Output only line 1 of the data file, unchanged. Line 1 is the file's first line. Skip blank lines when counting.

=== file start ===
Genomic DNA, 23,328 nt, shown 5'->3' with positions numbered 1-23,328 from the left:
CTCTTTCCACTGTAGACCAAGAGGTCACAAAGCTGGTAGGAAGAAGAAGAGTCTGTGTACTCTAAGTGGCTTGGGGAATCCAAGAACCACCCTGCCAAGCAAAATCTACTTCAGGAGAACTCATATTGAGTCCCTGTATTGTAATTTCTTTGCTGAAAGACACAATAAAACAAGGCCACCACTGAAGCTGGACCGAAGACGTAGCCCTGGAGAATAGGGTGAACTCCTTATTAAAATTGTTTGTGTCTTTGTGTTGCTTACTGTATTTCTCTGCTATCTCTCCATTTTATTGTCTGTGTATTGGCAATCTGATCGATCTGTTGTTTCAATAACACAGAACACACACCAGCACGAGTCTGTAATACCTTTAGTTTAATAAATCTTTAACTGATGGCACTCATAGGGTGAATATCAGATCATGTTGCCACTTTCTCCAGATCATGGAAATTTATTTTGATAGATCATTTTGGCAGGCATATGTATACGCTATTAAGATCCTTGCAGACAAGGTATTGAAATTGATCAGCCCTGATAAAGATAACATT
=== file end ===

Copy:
Genomic DNA, 23,328 nt, shown 5'->3' with positions numbered 1-23,328 from the left: